The campaign for District 3 supervisor has devolved into a hot mess, and for that, candidates Adam Hill and Dan Carpenter are equally to blame.
Debbie Peterson is conducting a civil campaign. Good for her.
Carpenter and Hill, on the other hand, have been trading insults back and forth for weeks, and there have been unverifiable rumors flying about both men on websites that serve no purpose other than to disparage the candidates, their backers and in some cases, their family members.
While the candidates cannot be held responsible for their supporters’ every move, we urge Hill and Carpenter to distance themselves from the mudslinging and to stop their personal attacks on one another.
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District 3 voters, meanwhile, would do well to avoid the sideshow and concentrate on what matters — the qualifications of the candidates, their voting records and their positions on the issues.
All three candidates have impressed us at one time or another; we endorsed Peterson for Grover Beach mayor in 2012; Carpenter for San Luis Obispo City Council in 2012; and Hill for supervisor, also in 2012.
When we weighed all factors, however, we concluded Hill is the best pick for District 3.
First, let’s address the elephant in the room: Yes, there are times when Hill has behaved arrogantly, abrasively and self-righteously. (For the record, The Tribune has been among Hill’s targets on multiple occasions.)
As we said in 2012: “Diplomacy has not been Hill’s strength, and that is something he should work to improve.”
He still has work to do in that area.
However, Hill’s enemies — and we don’t believe that word is too strong — have been over the top in demonizing him.
Contrary to what they would have you believe, Hill does not bite the head off every speaker who approaches the podium at the Board of Supervisors chambers. Check for yourself; randomly tune in to any Board of Supervisors hearing.
Hill’s detractors also accuse him of being in the back pocket of developers. That’s not borne out by his record.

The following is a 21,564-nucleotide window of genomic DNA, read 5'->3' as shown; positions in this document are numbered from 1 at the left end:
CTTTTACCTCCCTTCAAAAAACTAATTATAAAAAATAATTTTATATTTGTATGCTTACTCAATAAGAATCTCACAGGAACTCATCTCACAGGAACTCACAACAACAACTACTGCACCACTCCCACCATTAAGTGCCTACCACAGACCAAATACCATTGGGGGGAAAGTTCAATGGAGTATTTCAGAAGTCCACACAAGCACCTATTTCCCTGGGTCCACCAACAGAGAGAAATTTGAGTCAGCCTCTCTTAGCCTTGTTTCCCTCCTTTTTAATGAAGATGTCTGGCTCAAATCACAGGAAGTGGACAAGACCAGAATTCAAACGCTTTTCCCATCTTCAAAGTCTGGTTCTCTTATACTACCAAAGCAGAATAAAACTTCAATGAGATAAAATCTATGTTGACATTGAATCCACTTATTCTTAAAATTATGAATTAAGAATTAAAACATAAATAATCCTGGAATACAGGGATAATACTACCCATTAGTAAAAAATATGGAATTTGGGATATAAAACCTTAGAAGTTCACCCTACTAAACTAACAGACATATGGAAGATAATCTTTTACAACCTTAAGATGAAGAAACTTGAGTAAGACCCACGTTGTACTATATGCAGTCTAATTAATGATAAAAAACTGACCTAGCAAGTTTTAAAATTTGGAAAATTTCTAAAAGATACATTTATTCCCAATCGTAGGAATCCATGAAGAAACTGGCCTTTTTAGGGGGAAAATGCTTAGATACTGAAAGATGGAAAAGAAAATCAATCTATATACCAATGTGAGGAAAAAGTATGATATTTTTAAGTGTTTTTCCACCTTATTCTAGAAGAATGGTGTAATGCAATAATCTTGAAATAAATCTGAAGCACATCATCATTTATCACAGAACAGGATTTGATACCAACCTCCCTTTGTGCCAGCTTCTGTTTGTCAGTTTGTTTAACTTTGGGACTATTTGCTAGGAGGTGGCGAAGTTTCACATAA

Two examples: In January, he voted against developer Rob Rossi’s request to add a hotel and 86 vacation rentals and homes at the Blacklake Golf Resort in Nipomo. (It still passed on a 3-2 vote.) And in November, he shared strong reservations about a 232-unit resort proposed for Avila Point — the site of the former oil tank farm that overlooks the town.
“I don’t want to prejudge this,” he said then, “but I think that more than anything else, traffic will be the critical issue that will have to be addressed. I don’t see how that is going to happen.”
In his approach to challenges facing San Luis Obispo County, Hill is a realist who looks for solutions, and we believe that makes him the strongest candidate.
For one, he recognizes that resources and infrastructure are necessary to support additional development. An example: He was one of the staunchest advocates for studying the possibility of bringing desalinated water from Diablo Canyon to the South County.
We also agree with his vote to put a half-cent sales tax for regional highway projects on the November ballot. Traffic on Highway 101 in South County, for instance, is a mess — as any regular commuter knows — and voters should have a say on whether they want to contribute to making things better.
Hill also is upfront about what it will take to manage the Paso Robles groundwater basin. If the county is going to take over management, he told The Tribune Editorial Board, it’s going to need to collect fees from property owners to do so.
Carpenter and Peterson, on the other hand, believe the county should cover the costs out of its existing budget.
We find that irresponsible. The county public works department estimated it will cost $925,000 per year to manage the basin properly. It will require hiring two — and eventually three — staff members, renting an office (the county has no space available) and preparing a state-mandated plan, among other expenses.
Some complain the budget is inflated. In other words, they believe public works staff is perfectly capable of managing the basin — but is incompetent when it comes to preparing a budget. That’s absurd.
That fact is, if property owners don’t step up and contribute, the money will have to come from elsewhere in the flood control and water conservation budget — possibly from cutting back on water monitoring and/or regional flood control planning, to name a couple of areas.
We believe it’s both fiscally unsound and unfair to other residents of the county to suggest as much. After all, residents of other areas requiring special services from county public works pay annual assessments to cover those costs. Why shouldn’t Paso Robles basin owners be required to do the same?
Bottom line: As disappointed as we are with the way this campaign is playing out, we believe Adam Hill brings valuable contributions to the Board of Supervisors. He is experienced, he focuses on solutions rather than problems, and on a board that leans conservative, his more liberal voice assures all points of view are considered.
The Tribune endorses Adam Hill for District 3 supervisor.
Candidates for District 3 supervisor
- Dan Carpenter, San Luis Obispo city councilman
- Adam Hill, incumbent
- Debbie Peterson, former Grover Beach mayor
The Tribune endorses: Adam Hill